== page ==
Ray Jardine

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Ray Jardine (born December 1,1944 in Colorado Springs, Colorado) is an American rock climber who, with Bill Price, in May 1979, was the first to free climb the West Face of El Capitan in Yosemite Valley. Jardine is also a mountaineer, sea kayaker, sailor, hang glider pilot, sailplane pilot, and small aircraft pilot, skydiver, long distance hiker, bicyclist, motorcyclist, and gear designer.

Jardine is noted for inventing and developing the spring-loaded camming devices called Friends that revolutionized rock climbing in the late 1970s.[1] He is also noted for his contributions to the Ultralight backpacking community through his books and his "make-it-yourself" gear company, Ray-Way Products.[2]

Early life[edit]

As a youth, Jardine climbed Colorado's Pikes Peak dozens of times, mostly solo, and with the Boy Scouts of America. In 1959, Jardine achieved Eagle Scout (Boy Scouts of America). During his Junior and Senior years (1959-1961) at General William J. Palmer High School in Colorado Springs, Jardine competed in Gymnastics on the Trampoline. He worked part-time after school at his family's plumbing business.

In 1963, at the age of 19, Jardine took a summer job in Yellowstone National Park, and enrolled in his first rock climbing class with instructor Barry Corbet (member of the 1963 Mount Everest expedition), in Grand Teton National Park. In the Fall of that year, Jardine enrolled at Northrop University in Los Angeles, California.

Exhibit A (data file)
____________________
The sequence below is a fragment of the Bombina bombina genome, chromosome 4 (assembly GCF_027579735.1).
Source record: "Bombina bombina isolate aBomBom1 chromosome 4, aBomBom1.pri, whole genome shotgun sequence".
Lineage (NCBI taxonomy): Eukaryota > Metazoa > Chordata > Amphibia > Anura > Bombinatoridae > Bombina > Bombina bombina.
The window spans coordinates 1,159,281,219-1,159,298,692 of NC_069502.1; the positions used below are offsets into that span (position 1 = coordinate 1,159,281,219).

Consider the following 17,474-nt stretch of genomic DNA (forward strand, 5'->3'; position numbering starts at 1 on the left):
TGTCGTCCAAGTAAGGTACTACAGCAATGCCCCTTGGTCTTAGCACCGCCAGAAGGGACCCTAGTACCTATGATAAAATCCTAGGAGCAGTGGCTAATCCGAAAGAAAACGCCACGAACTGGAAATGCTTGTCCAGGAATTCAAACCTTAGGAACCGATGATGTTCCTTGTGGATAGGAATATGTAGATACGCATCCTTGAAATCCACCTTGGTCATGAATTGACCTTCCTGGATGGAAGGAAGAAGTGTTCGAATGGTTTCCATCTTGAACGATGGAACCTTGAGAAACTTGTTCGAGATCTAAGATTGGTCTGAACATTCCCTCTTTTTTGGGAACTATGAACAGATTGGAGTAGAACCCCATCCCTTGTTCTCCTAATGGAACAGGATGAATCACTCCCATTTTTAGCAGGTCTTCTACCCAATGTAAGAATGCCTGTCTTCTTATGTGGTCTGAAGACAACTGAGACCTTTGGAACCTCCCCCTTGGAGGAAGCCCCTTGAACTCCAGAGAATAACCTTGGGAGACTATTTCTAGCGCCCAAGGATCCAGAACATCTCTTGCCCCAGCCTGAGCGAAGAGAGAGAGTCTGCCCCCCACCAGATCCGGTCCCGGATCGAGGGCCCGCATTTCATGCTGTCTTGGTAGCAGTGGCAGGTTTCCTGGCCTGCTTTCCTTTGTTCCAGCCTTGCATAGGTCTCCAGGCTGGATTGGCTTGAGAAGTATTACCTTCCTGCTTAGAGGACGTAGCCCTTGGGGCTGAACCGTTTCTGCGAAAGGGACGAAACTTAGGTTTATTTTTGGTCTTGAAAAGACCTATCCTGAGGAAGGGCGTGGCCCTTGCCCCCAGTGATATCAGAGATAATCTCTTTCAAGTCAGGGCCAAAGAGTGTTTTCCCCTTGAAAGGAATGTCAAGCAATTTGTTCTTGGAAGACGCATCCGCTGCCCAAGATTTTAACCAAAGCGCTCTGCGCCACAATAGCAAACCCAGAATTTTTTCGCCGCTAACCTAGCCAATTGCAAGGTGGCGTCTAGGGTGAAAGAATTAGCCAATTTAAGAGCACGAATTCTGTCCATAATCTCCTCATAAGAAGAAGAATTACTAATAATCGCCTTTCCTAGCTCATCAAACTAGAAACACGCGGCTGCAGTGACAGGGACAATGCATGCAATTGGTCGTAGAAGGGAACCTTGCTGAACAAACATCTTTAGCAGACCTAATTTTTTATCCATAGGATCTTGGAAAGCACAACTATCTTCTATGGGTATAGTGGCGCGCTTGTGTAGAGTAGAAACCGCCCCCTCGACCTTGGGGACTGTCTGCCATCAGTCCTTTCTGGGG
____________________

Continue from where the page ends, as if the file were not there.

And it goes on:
During the three years of his formal education at Northrop, Jardine worked evenings as a draftsman (Drafter) at North American Aviation in Los Angeles, California. In the Spring of 1967 Jardine graduated from Northrop University with a degree in Aerospace Engineering.

Professional life[edit]

Immediately following his graduation from Northrop University in 1967, Jardine was hired by Martin Marietta as a specialist in computer-simulated space-flight mechanics, shaping trajectories for earth satellite and interplanetary missions.

Colorado rock climbing[edit]

He began his climbing career in 1963 in the Tetons, climbed in Eldorado Canyon State Park near Boulder, Colorado during the 1960s.

Yosemite rock climbing[edit]

Jardine became active in Yosemite around 1970. During the 1970s he pioneered a number of Yosemite routes harder than had done before, up to the grade of 5.12, including the first ascent of The Phoenix (5.13a) in 1977.

Sailing and SCUBA[edit]

In 1982, Ray and his wife Jenny sailed around the world in 3 years aboard their 41-foot Ketch "Suka," (acronym for "Seeking UnKnown Adventures").[3]

During the voyage, they spent 6 months Scuba diving and Snorkeling in the Caribbean. Ray is a Professional Association of Diving Instructors (PADI) certified diver.

Light-weight hiking enthusiast[edit]

In 1991 he discussed ideas related to backpacking with the publication of his PCT Hikers Handbook, which described hiking the entire Pacific Crest Trail in a much shorter time, using homemade lightweight gear and techniques including early start times with longer days and more mileage at a slower pace. The book was revised and retitled in 1999 as Beyond Backpacking, and revised and retitled again in 2009 as Trail Life.

External links[edit]


  1. ^ Messenger, Alex (September 2011). "The Story Of The First Wild Country Friend". ukclimbing.com. Retrieved 11 September 2014. 
  2. ^ "Ray-Way Products". 
  3. ^ "Global Voyage".